So here at last was The Yard, where an expanse of grass sprawled between a small beach house and a quonset hut to our right, reaching inland roughly 20 yards and defining one side of the property. The remaining 30 feet of that line was bisected by the short dirt drive we now dropped into from a narrow dirt road.
On our left, between the car and the beach house, was the legendary volleyball court where the boys sober, drunk or stoned hosted beach volleyball sessions that lasted for the better part of every Saturday and some Sundays.
Beyond the sunken posts and net and groomed sand of the volleyball court was Dungca's Beach, from which Alupang Island was about a 10-minute swim across the cove if tide and currents were in your favor. Alupang seemed small from here; you could have draped half a football field over it if that field had been able to take on the shape of a very large coral head.
On the far side of Alupang was Rick's Reef.
"Sweet spot," I said softly, thinking of the last time we'd surfed together. I was home for the summer after my first year of college.
"Are you kidding me? Are you kidding me?" my brother raged, jabbing at my ribs. He'd tried to hide his own enthusiasm, but now all restraint was gone.
A weight had been lifted from all our shoulders with the end of the war. The bombs were no longer shipped to Guam's naval port, no longer trucked to the far northern tip of the island and loaded on B-52 Stratofortresses flying dawn sorties from Andersen to North and South Vietnam. The draft ended the year we were 17 and 16, respectively. Saigon fell to the Viet Cong two years later in 1975.
For all our high school years we'd watched the bomb-laden trucks fly by our bus stop on Marine Drive north of Tumon Bay. Our grade-school friends back in West Virginia became adults in a more peaceful world, though their older brothers might be called to serve in the very same war.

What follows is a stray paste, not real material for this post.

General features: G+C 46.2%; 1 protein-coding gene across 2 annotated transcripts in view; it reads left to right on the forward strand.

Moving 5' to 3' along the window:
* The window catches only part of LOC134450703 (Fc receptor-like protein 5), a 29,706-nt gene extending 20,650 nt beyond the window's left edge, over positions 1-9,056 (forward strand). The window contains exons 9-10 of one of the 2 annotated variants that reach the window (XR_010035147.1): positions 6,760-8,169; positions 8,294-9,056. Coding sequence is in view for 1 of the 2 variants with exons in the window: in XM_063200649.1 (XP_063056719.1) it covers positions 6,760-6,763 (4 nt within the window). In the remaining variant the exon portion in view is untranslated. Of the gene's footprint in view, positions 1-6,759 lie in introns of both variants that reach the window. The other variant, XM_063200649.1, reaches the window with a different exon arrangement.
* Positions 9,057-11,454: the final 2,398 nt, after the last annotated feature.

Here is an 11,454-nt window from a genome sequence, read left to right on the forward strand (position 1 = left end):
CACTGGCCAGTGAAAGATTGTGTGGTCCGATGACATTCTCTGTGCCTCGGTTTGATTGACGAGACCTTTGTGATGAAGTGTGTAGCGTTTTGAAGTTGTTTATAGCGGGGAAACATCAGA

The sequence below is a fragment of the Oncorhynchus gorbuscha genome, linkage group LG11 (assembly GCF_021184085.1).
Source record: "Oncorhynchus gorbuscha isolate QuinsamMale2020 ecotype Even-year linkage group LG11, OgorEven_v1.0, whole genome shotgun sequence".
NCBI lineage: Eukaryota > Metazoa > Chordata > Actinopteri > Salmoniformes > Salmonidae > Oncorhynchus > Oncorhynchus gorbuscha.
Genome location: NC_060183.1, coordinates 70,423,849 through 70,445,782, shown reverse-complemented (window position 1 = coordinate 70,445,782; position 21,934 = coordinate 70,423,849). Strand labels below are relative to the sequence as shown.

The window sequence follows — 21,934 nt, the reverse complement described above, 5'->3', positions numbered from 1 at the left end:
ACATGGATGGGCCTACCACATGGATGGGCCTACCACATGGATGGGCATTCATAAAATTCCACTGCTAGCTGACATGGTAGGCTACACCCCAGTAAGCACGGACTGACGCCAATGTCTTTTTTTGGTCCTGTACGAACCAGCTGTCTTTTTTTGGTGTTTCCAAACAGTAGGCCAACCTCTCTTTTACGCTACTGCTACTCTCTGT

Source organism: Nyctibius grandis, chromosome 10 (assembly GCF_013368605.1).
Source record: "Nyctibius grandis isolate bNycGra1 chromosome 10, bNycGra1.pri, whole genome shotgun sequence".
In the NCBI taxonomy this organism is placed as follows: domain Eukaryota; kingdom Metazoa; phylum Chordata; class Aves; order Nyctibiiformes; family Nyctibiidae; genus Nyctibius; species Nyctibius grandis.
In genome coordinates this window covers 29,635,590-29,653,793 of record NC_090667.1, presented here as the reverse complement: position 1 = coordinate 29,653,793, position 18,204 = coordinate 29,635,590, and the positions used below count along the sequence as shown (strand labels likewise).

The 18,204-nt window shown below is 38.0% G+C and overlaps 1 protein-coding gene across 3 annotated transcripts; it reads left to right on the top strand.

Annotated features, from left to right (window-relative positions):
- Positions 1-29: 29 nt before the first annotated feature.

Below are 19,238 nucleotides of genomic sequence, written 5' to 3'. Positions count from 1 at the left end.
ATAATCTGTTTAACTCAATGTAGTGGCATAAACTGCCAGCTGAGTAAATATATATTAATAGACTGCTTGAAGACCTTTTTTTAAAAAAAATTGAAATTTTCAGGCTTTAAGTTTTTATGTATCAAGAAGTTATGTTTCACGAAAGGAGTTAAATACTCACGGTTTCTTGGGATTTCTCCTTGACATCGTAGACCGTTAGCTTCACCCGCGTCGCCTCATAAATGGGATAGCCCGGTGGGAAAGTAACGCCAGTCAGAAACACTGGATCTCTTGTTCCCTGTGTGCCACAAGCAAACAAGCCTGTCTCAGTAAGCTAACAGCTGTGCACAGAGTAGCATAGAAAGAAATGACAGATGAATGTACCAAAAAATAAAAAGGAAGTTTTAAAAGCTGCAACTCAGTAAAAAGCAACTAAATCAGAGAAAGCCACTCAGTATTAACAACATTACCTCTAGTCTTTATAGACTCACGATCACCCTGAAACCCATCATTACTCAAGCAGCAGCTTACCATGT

The war was not so distant for us. Sometimes it was unexpectedly personal.
There were the drugs, for one thing, trafficked all the way from the battlefield to the home front to supply a seemingly endless parade of soldiers, sailors, airmen and Marines who marched out of high school or college into a world of pain. Some of the pain and some of the drugs spilled over into the civilian world in places like Guam, rest and recreation destinations for the men and women on leave.
Our brother Chet, a year and three months younger than Michael, lost his best friend to a heroin overdose at age 14 under circumstances the police called "suspicious."
You can never be certain about these things, but we were pretty sure this kid was clean. The police found nothing to prove otherwise. We had our own suspicions about boys who may have held a minor grudge; we knew better than to share our suspicions.
That whole crazy time scared us all, and our mother more than anyone was torn about what to do. In the end she thought it best to send Chet to live with our dad in Texas, a decision she'd always question and ultimately regret. This changed our family dynamic forever.
If Michael and I were Larry and Moe, Chet was Curly. We missed him, and we didn't talk about it. We should have talked about it.
Jimmy Carter was president, and the war was truly done in Vietnam as a bunch of radical Islamists held the entire U.S. embassy hostage in Iran. It looked like that might be Jimmy's undoing, and a B-movie actor was making a bid to take his place in Washington. I was a sophomore journalism major at Marshall University, and for the moment all that was distant white noise to me.
"Check out my crib," said brother Miguet, pointing us around the side of the quonset. "Go easy on the grass, nai. We don' drife on it if we don' haff to."
In those days we both slipped easily in and out of an exaggerated Chamoru accent, a nod to our genuine respect for the island's language and culture. We knew we sounded silly, being haoles, so usually it was a lighthearted word or two, sometimes a taste of the kind of wordplay the locals loved.
As locals ourselves for now, we loved it too. But well, if a native speaker's wordplay was truly brilliant and sometimes hilarious, mine (and probably Michael's, too) might be judged as pale imitation. I wince when I recall the way I mimicked that sing-song accent when we arrived in Guam more than 12 years earlier. It's music to me now, and somehow decades later I'm proud there's a renewed interest in preserving the language, culture and traditions of a place the original inhabitants called Guahan (we have) to affirm that the island's resources were enough to sustain everyone, even those who would come and try to "conquer" the place.